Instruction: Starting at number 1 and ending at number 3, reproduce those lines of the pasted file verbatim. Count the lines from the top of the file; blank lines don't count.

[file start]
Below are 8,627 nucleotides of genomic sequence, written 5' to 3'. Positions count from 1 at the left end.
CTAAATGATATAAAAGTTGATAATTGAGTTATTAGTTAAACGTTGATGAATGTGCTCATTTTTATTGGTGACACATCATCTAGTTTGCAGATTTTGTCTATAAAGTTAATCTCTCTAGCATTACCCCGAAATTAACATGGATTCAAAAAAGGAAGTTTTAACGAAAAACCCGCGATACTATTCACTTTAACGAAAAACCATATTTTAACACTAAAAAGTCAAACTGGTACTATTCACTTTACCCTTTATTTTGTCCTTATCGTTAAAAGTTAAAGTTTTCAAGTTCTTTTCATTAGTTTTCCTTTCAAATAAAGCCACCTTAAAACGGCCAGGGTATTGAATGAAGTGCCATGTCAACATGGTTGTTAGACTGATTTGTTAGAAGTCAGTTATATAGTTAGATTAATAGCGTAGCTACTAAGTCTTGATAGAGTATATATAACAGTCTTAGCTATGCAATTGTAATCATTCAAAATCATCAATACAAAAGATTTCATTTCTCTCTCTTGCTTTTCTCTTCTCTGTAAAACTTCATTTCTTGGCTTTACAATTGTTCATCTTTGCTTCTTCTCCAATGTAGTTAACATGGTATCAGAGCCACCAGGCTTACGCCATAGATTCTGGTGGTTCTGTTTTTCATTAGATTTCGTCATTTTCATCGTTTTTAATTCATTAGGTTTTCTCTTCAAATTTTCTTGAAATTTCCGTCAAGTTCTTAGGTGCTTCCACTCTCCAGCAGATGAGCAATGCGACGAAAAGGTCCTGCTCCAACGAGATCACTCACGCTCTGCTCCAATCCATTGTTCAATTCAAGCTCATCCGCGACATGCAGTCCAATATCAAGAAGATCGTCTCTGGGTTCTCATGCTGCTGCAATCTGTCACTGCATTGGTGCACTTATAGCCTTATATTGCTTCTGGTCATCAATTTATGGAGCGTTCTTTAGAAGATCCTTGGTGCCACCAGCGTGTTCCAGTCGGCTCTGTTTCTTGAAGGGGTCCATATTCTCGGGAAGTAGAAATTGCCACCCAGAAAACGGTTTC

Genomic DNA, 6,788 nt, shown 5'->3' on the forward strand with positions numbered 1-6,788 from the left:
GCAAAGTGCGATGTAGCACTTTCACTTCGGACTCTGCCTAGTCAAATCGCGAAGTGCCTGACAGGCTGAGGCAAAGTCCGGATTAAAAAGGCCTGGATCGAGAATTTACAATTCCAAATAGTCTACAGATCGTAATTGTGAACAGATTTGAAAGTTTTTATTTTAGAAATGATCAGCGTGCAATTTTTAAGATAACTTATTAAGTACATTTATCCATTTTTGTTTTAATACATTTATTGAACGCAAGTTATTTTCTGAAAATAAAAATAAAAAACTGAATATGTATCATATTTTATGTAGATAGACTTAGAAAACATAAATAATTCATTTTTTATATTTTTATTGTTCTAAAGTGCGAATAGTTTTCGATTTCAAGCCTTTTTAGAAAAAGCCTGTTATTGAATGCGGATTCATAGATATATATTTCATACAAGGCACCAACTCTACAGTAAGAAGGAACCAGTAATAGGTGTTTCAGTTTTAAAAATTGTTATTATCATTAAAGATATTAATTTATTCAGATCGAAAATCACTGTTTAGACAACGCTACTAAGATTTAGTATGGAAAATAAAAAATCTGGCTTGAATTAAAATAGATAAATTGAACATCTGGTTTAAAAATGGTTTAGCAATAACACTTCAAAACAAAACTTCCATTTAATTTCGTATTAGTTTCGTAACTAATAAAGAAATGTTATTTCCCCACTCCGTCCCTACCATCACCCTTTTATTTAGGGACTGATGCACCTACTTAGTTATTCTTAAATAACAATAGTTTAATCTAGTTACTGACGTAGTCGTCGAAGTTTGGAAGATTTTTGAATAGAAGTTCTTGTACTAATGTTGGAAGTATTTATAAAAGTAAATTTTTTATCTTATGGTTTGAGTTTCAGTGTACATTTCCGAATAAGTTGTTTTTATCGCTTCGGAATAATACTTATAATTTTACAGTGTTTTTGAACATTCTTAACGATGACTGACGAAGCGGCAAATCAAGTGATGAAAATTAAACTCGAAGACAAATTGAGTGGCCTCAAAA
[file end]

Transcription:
Below are 8,627 nucleotides of genomic sequence, written 5' to 3'. Positions count from 1 at the left end.
CTAAATGATATAAAAGTTGATAATTGAGTTATTAGTTAAACGTTGATGAATGTGCTCATTTTTATTGGTGACACATCATCTAGTTTGCAGATTTTGTCTATAAAGTTAATCTCTCTAGCATTACCCCGAAATTAACATGGATTCAAAAAAGGAAGTTTTAACGAAAAACCCGCGATACTATTCACTTTAACGAAAAACCATATTTTAACACTAAAAAGTCAAACTGGTACTATTCACTTTACCCTTTATTTTGTCCTTATCGTTAAAAGTTAAAGTTTTCAAGTTCTTTTCATTAGTTTTCCTTTCAAATAAAGCCACCTTAAAACGGCCAGGGTATTGAATGAAGTGCCATGTCAACATGGTTGTTAGACTGATTTGTTAGAAGTCAGTTATATAGTTAGATTAATAGCGTAGCTACTAAGTCTTGATAGAGTATATATAACAGTCTTAGCTATGCAATTGTAATCATTCAAAATCATCAATACAAAAGATTTCATTTCTCTCTCTTGCTTTTCTCTTCTCTGTAAAACTTCATTTCTTGGCTTTACAATTGTTCATCTTTGCTTCTTCTCCAATGTAGTTAACATGGTATCAGAGCCACCAGGCTTACGCCATAGATTCTGGTGGTTCTGTTTTTCATTAGATTTCGTCATTTTCATCGTTTTTAATTCATTAGGTTTTCTCTTCAAATTTTCTTGAAATTTCCGTCAAGTTCTTAGGTGCTTCCACTCTCCAGCAGATGAGCAATGCGACGAAAAGGTCCTGCTCCAACGAGATCACTCACGCTCTGCTCCAATCCATTGTTCAATTCAAGCTCATCCGCGACATGCAGTCCAATATCAAGAAGATCGTCTCTGGGTTCTCATGCTGCTGCAATCTGTCACTGCATTGGTGCACTTATAGCCTTATATTGCTTCTGGTCATCAATTTATGGAGCGTTCTTTAGAAGATCCTTGGTGCCACCAGCGTGTTCCAGTCGGCTCTGTTTCTTGAAGGGGTCCATATTCTCGGGAAGTAGAAATTGCCACCCAGAAAACGGTTTC

Genomic DNA, 6,788 nt, shown 5'->3' on the forward strand with positions numbered 1-6,788 from the left: